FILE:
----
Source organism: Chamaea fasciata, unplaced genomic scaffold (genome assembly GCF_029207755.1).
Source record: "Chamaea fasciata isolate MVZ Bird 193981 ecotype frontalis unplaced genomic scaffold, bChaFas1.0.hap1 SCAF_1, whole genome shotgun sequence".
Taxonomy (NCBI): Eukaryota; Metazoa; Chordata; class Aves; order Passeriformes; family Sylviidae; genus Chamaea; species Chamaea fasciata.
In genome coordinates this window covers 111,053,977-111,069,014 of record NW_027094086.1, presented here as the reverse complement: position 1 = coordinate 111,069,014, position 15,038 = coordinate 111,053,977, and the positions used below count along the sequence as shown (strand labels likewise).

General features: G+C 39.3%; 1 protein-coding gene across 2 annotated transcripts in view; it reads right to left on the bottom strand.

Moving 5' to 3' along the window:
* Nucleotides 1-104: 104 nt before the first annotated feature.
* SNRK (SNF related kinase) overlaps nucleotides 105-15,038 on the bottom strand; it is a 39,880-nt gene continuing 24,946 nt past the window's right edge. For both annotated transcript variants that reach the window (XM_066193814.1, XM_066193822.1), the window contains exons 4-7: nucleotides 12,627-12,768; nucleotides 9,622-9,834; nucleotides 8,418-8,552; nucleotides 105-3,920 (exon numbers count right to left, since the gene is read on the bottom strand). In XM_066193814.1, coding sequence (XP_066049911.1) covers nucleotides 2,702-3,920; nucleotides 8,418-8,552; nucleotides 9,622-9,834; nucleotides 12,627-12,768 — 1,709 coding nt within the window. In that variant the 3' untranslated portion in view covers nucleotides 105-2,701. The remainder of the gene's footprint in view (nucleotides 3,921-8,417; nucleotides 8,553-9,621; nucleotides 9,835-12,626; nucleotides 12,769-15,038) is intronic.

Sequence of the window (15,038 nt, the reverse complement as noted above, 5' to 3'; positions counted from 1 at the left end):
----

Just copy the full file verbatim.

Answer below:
Source organism: Chamaea fasciata, unplaced genomic scaffold (genome assembly GCF_029207755.1).
Source record: "Chamaea fasciata isolate MVZ Bird 193981 ecotype frontalis unplaced genomic scaffold, bChaFas1.0.hap1 SCAF_1, whole genome shotgun sequence".
Taxonomy (NCBI): Eukaryota; Metazoa; Chordata; class Aves; order Passeriformes; family Sylviidae; genus Chamaea; species Chamaea fasciata.
In genome coordinates this window covers 111,053,977-111,069,014 of record NW_027094086.1, presented here as the reverse complement: position 1 = coordinate 111,069,014, position 15,038 = coordinate 111,053,977, and the positions used below count along the sequence as shown (strand labels likewise).

General features: G+C 39.3%; 1 protein-coding gene across 2 annotated transcripts in view; it reads right to left on the bottom strand.

Moving 5' to 3' along the window:
* Nucleotides 1-104: 104 nt before the first annotated feature.
* SNRK (SNF related kinase) overlaps nucleotides 105-15,038 on the bottom strand; it is a 39,880-nt gene continuing 24,946 nt past the window's right edge. For both annotated transcript variants that reach the window (XM_066193814.1, XM_066193822.1), the window contains exons 4-7: nucleotides 12,627-12,768; nucleotides 9,622-9,834; nucleotides 8,418-8,552; nucleotides 105-3,920 (exon numbers count right to left, since the gene is read on the bottom strand). In XM_066193814.1, coding sequence (XP_066049911.1) covers nucleotides 2,702-3,920; nucleotides 8,418-8,552; nucleotides 9,622-9,834; nucleotides 12,627-12,768 — 1,709 coding nt within the window. In that variant the 3' untranslated portion in view covers nucleotides 105-2,701. The remainder of the gene's footprint in view (nucleotides 3,921-8,417; nucleotides 8,553-9,621; nucleotides 9,835-12,626; nucleotides 12,769-15,038) is intronic.

Sequence of the window (15,038 nt, the reverse complement as noted above, 5' to 3'; positions counted from 1 at the left end):